Now, extreme thanks go out to Allison and her patience with a newbie shopper and her sharp eye for the rare quality-style-price combo. Without her, a two and half hour trip would have been all day and not nearly as successful. And thanks are also due to my sister-in-law, Casey, without my first excursion with her and her primer in fashion I would never have had the courage to go shopping with someone else.

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Swimsuit Fashions

20 June, 2011

It took forever. We’re talking trial and error, purchase and return, hunts through racks and racks and racks and racks and more than my fair share of tears. It took forever. It took an hour at J.C. Penny going through their sale racks, looking for the right size, cut, style. It took mixing and matching pieces from different sets and re-coordinating them to get a new set that looked like it was sold as a single cohesive unit. It took forever. But it happened. I walked out of the store with a swimsuit I could proudly, comfortably, and–most important–safely wear to the pool.

I got home, rinsed off in the shower, slipped on the three pieces that make up the suit, grabbed a beach towel, a book, and my pass then headed out and down to the pool. In the hall outside the apartment I ran into one of my neighbors. I said, “Hi,” and introduced myself. She and her sister did not look pleased to meet me. That’s okay. No one said they had to be. They’ll get used to me or they won’t. Either way, I will continue as friendly and polite. Downright neighborly.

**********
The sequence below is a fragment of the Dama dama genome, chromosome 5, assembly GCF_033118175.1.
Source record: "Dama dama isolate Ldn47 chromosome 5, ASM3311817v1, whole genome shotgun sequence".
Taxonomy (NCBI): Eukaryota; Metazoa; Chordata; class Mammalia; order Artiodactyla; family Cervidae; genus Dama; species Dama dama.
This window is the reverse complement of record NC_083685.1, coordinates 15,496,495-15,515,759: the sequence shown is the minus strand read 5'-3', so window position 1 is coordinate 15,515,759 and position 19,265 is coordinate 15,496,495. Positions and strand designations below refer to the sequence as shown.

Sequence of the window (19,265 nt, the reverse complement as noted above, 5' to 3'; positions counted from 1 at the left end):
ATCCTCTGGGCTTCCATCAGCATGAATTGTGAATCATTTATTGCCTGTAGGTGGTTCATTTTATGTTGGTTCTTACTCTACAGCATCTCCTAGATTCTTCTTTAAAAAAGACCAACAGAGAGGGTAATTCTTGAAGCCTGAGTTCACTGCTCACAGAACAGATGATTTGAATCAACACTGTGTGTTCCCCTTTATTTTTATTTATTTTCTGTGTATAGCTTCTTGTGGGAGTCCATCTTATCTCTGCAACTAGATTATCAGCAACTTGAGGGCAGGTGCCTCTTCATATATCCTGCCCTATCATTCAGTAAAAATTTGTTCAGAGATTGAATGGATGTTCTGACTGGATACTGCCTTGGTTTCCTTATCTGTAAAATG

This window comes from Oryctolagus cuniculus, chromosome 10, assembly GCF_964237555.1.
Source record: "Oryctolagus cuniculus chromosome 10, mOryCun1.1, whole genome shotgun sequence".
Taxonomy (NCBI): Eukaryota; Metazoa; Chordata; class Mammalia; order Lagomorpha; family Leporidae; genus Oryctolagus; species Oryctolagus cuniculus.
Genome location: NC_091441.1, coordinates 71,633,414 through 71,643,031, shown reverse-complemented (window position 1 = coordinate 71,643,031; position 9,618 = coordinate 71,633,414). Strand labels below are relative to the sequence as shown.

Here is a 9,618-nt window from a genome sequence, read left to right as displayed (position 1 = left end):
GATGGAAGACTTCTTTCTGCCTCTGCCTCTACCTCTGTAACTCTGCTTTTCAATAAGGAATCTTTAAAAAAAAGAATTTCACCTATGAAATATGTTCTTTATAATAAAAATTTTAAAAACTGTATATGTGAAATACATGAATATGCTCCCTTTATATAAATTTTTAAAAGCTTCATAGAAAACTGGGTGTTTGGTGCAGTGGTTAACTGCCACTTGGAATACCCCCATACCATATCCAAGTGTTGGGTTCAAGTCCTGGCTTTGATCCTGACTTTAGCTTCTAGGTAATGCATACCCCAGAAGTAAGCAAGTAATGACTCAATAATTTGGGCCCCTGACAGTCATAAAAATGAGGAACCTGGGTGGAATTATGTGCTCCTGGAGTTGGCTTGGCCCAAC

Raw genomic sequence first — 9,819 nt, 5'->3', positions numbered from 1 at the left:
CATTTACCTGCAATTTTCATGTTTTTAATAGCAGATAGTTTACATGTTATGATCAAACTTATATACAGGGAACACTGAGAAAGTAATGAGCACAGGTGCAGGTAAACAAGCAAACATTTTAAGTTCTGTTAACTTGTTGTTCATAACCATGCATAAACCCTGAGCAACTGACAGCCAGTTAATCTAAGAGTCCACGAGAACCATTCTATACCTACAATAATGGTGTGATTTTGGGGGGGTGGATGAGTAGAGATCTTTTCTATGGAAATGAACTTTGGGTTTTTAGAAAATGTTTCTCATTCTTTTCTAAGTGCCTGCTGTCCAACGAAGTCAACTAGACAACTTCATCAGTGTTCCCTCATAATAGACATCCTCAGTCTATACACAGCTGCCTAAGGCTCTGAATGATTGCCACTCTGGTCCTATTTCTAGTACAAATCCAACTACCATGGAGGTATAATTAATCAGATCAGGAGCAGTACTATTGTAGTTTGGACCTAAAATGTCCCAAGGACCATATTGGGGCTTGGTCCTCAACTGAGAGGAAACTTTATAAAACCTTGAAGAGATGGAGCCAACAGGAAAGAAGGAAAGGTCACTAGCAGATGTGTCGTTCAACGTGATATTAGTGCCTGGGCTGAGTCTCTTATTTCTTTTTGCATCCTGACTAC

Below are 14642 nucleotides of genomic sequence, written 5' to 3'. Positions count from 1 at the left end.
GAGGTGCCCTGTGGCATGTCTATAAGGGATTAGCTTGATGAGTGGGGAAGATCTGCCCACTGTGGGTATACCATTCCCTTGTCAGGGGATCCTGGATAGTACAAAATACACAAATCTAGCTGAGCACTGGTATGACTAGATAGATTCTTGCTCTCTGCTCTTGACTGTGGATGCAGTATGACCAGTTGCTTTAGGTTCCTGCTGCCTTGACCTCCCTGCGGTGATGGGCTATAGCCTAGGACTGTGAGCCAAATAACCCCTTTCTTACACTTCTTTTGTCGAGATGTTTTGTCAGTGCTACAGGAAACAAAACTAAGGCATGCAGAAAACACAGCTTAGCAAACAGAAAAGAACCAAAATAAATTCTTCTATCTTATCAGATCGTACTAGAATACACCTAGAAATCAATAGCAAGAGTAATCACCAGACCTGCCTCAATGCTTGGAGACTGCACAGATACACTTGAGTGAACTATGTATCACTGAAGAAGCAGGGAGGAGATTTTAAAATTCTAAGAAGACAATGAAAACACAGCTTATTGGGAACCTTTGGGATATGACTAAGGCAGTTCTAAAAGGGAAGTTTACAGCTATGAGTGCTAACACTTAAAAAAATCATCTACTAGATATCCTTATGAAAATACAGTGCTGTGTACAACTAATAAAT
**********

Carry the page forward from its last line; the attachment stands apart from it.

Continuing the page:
At the pool the lifeguard almost swallowed his whistle when he saw me. Granted, I didn’t have a wig on, but I styled my hair a bit so it had a feminine flare to it. Still, he glared and he followed me with his eyes as I found a deck chair, laid out my towel, and began reading my book. I planned on getting a chapter in before taking a dip. As, I read I listened to the kids squealing in the pool and wondered, if I stuck to the deep end, if I could get a few laps in. While I read the life guard had a few whispered conversations with the parents. One word caught my attention: predator. You don’t have to be a nuclear physicist to balance this equation. By nature of me being who I am and being at a pool when pre-teen children were present, I was automatically and without doubt a potential pedophile.

I never got in the pool. The eyes on me, following where my gaze went (from left hand page to right hand page) discouraged me from making full and proper use of my new bathing suit. But I refused to let them drive me out. I laid on that chair with a copy of Sookie Stackhouse and connected with the blonde waitress who can read minds. Both of us being something unique, misunderstood, and not particularly wanted around but too polite and well-mannered to be spoken against.